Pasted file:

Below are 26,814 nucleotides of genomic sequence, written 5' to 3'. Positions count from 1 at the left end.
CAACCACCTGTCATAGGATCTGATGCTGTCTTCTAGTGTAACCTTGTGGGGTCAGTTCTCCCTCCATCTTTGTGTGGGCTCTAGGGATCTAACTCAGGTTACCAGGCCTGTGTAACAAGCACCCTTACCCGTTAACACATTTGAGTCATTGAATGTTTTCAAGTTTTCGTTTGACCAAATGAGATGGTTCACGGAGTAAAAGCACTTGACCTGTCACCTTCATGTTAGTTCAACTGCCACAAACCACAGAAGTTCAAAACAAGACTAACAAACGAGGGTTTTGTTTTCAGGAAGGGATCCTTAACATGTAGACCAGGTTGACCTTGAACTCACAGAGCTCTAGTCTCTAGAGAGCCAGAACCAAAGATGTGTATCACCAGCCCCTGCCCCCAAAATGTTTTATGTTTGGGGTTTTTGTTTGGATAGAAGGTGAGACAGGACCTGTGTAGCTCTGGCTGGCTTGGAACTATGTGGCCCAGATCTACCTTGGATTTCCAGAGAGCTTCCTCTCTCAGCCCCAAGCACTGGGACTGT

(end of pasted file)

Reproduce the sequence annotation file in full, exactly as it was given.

Below are 26,814 nucleotides of genomic sequence, written 5' to 3'. Positions count from 1 at the left end.
CAACCACCTGTCATAGGATCTGATGCTGTCTTCTAGTGTAACCTTGTGGGGTCAGTTCTCCCTCCATCTTTGTGTGGGCTCTAGGGATCTAACTCAGGTTACCAGGCCTGTGTAACAAGCACCCTTACCCGTTAACACATTTGAGTCATTGAATGTTTTCAAGTTTTCGTTTGACCAAATGAGATGGTTCACGGAGTAAAAGCACTTGACCTGTCACCTTCATGTTAGTTCAACTGCCACAAACCACAGAAGTTCAAAACAAGACTAACAAACGAGGGTTTTGTTTTCAGGAAGGGATCCTTAACATGTAGACCAGGTTGACCTTGAACTCACAGAGCTCTAGTCTCTAGAGAGCCAGAACCAAAGATGTGTATCACCAGCCCCTGCCCCCAAAATGTTTTATGTTTGGGGTTTTTGTTTGGATAGAAGGTGAGACAGGACCTGTGTAGCTCTGGCTGGCTTGGAACTATGTGGCCCAGATCTACCTTGGATTTCCAGAGAGCTTCCTCTCTCAGCCCCAAGCACTGGGACTGT